No. 124. MONDAY, JULY 23.
Μέγα βιβλίον, μέγα κακόν. A MAN who publishes his works in a volume, has an infinite advantage over one who communicates his writings to the world in loose tracts and single pieces. We do not expect to meet with anything in a bulky volume, till after some ħeavy preamble, and several words of course to prepare the reader for what follows: nay, authors have established it as a kind of rule, that a man ought to be dull sometimes; as the most severe reader makes allowances for many rests and nodding-places in a voluminous writer. This gave occasion to the famous Greek proverb which I have chosen for my motto, “that a great book is a great evil.”,
On the contrary, those who publish their thoughts in distinct sheets, and as it were by piece-meal, have none of these advantages. We must immediately fall into our subject, and treat every part of it in a lively manner, or our papers are thrown by as dull and insipid : our matter must lie close to
gether, and either be wholly new in itself, or in the turn it receives from our expressions.
Were the books of our best authors thus to be retailed to the public, and every page submitted to the taste of forty or fifty thousand readers, I am afraid we should complain of many flat expressions, trivial observations, beaten topics, and common thoughts, which go off
very well in the lump. At the same time, notwithstanding some papers may be made up of broken hints and irregular sketches, it is often expected that every sheet should be a kind of treatise, and make out in thought what it wants in bulk; that a point of humour should be worked up in all its parts; and a subject touched upon in its most essential articles, without the repetitions, tautologies, and enlargements that are indulged to longer labours. The ordinary writers of morality prescribe to their readers after the Galenic way; their medicines are made up in large quantities. An essay
writer must practise in the chymical method, and give the virtue of a full draught in a few drops. Were all books reduced thus to their quintessence, many a bulky author would make his appearance in a penny paper : there would be scarce such a thing in nature as a folio : the works of an age would be contained on a few shelves ; not to mention millions of volumes that would be utterly annihilated.
I cannot think that the difficulty of furnishing out separate papers
of this nature has hindered authors from communicating their thoughts to the world after such a manner; though I must confess I am amazed that the press should be only made use of in this way by news-writers, and the zealots of parties : as if it were not more advantageous to mankind, to be instructed in wisdom and virtue, than in politics; and to be made good fathers, husbands, and sons, than counsellors and statesmen. Had the philosophers and great men of antiquity, who took so much pains in order to instruct mankind, and leave the world wiser and better than they found it; had they, I say, been possessed of the art of printing, there is no question but they would have made such an advantage of it, in dealing out their lectures to the public.
Our common prints would be of great use, were they thus calculated to diffuse good sense through the bulk of a people, to clear up their understandings, animate their minds with virtue, dissipate the sorrows of a heavy heart, or unbend the mind from its more severe employments with innocent amusements.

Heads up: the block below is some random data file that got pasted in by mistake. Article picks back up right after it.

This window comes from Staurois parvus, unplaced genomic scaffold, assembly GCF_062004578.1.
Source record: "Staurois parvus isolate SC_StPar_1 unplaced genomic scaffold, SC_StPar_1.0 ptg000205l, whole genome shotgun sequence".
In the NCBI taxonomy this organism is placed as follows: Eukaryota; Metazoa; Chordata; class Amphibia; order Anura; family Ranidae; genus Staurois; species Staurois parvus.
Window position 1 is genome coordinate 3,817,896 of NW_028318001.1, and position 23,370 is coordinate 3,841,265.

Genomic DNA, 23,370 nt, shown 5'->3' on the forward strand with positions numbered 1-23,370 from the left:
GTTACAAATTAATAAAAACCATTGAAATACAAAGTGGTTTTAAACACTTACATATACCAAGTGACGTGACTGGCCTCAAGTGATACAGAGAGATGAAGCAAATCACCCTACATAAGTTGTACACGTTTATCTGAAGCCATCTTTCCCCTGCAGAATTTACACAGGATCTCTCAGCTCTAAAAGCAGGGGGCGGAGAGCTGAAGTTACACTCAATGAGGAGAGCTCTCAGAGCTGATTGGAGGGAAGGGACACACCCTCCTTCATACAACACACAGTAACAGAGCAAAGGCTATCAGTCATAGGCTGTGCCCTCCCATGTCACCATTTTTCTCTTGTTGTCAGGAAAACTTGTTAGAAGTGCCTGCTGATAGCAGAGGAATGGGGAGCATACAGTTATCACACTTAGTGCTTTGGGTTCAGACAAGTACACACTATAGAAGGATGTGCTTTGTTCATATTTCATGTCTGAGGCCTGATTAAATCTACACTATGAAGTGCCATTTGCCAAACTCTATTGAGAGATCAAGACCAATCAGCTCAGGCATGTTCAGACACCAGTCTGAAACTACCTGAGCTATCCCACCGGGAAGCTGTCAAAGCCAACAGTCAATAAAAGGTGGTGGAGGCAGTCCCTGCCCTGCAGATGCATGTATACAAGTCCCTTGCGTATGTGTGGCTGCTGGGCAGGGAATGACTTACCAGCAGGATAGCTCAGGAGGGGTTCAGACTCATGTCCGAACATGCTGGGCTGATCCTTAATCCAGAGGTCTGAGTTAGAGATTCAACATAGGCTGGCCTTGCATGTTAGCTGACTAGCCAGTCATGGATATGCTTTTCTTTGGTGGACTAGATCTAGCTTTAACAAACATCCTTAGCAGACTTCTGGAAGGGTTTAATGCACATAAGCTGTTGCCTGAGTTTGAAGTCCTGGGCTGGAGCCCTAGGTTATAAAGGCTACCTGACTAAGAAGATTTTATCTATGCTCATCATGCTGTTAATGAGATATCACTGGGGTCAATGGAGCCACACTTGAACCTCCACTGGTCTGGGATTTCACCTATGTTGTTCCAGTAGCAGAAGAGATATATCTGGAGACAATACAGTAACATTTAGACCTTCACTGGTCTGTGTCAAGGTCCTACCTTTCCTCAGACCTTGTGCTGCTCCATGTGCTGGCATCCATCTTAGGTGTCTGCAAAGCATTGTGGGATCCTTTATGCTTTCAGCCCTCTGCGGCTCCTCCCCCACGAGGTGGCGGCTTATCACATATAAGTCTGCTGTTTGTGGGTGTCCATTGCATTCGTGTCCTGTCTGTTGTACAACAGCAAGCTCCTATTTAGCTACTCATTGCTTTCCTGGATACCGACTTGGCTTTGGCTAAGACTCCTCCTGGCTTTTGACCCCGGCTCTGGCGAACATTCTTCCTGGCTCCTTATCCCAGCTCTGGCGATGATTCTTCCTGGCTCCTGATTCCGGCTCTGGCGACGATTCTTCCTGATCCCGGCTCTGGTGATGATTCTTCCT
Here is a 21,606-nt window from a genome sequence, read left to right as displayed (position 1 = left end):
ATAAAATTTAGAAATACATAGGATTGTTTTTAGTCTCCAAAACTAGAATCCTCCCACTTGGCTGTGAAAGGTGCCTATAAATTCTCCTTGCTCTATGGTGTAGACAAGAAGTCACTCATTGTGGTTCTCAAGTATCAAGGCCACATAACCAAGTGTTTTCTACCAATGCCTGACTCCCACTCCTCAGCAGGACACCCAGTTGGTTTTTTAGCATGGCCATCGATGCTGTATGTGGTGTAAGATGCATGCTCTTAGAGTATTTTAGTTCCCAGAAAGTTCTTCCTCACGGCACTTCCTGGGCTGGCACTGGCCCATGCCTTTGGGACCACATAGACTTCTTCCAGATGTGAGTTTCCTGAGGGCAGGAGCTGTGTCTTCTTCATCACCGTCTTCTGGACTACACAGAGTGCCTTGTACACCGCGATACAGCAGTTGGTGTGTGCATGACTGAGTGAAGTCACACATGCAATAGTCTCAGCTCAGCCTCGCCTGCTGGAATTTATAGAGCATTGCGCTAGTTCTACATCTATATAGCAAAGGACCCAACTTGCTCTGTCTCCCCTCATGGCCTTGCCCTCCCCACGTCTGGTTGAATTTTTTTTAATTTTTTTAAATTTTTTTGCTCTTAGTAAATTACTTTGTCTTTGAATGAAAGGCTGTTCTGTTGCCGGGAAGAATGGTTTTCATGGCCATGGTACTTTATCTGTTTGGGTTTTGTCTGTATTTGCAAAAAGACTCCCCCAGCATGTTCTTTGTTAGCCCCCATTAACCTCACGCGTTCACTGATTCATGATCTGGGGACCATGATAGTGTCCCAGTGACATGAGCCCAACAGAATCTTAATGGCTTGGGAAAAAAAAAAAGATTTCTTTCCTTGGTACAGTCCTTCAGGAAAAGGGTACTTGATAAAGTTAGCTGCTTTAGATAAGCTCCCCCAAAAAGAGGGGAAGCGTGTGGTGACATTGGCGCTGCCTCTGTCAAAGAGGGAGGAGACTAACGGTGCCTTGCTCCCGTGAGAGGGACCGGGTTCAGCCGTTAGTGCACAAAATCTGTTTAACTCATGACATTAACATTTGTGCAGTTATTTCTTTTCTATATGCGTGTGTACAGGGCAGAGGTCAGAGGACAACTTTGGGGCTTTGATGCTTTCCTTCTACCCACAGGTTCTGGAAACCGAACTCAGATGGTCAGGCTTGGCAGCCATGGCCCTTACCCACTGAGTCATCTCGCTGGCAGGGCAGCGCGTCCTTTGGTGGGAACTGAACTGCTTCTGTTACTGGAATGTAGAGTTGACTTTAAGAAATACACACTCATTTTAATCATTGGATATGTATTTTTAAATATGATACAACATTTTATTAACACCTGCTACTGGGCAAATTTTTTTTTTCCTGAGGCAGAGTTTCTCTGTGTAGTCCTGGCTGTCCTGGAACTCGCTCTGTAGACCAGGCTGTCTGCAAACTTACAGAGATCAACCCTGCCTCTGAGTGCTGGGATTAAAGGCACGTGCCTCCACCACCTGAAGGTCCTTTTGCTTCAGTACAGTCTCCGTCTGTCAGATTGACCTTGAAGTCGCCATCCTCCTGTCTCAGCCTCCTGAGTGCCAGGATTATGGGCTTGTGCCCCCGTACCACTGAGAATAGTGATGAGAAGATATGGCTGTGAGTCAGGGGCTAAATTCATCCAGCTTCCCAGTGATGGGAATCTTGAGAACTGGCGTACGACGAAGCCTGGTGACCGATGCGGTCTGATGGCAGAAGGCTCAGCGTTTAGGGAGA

When knowledge, instead of being bound up in books, and kept in libraries and retirements, is thus obtruded upon the public; when it is canvassed in every assembly, and exposed upon every table; I cannot forbear reflecting upon that
passage in the Proverbs,“ Wisdom crieth without: she uttereth her voice in the streets, she crieth in the chief place of concourse, in the openings of the gates. In the city she uttereth her words, saying, How long, ye simple ones, will ye love simplicity ? and the scorners delight in their scorning ? and fools hate knowledge ?" The many
letters which come to me from persons of the best sense in both sexes, (for I may pronounce their characters from their way of writing,) do not a little encourage me in the prosecution of this my undertaking: besides that, my bookseller tells me, the demand for these my papers increases daily. It is at his instance that I shall continue my rural speculations to the end of this month; several having made up separate sets of them, as they have done before of those relating to wit, to operas, to points of morality, or subjects of humour.
I am not at all mortified, when sometimes I see my works thrown aside by men of no taste nor learning. There is a kind of heaviness and ignorance that hangs upon the minds of ordinary men, which is too thick for knowledge to break through: their souls are not to be enlightened,
-Nox atra cava circumvolat umbra. To these I must apply the fable of the mole, That after having consulted many oculists for the bettering of his sight, was at last provided with a good pair of spectacles ; but
upon his endeavouring to make use of them, his mother told him very prudently, “That spectacles, though they might help the eye of a man, could be of no use to a mole." It is not there. fore for the benefit of moles that I publish these my daily essays.
But besides such as are moles through ignorance, there are others who are moles through envy. As it is said in the Latin proverb, “ That one man is a wolf to another ; so, generally speaking, one author is a mole to another author. It is impossible for them to discover beauties in one another's works; they have eyes only for spots and blemishes: they can indeed see the light, as it is said of the animals which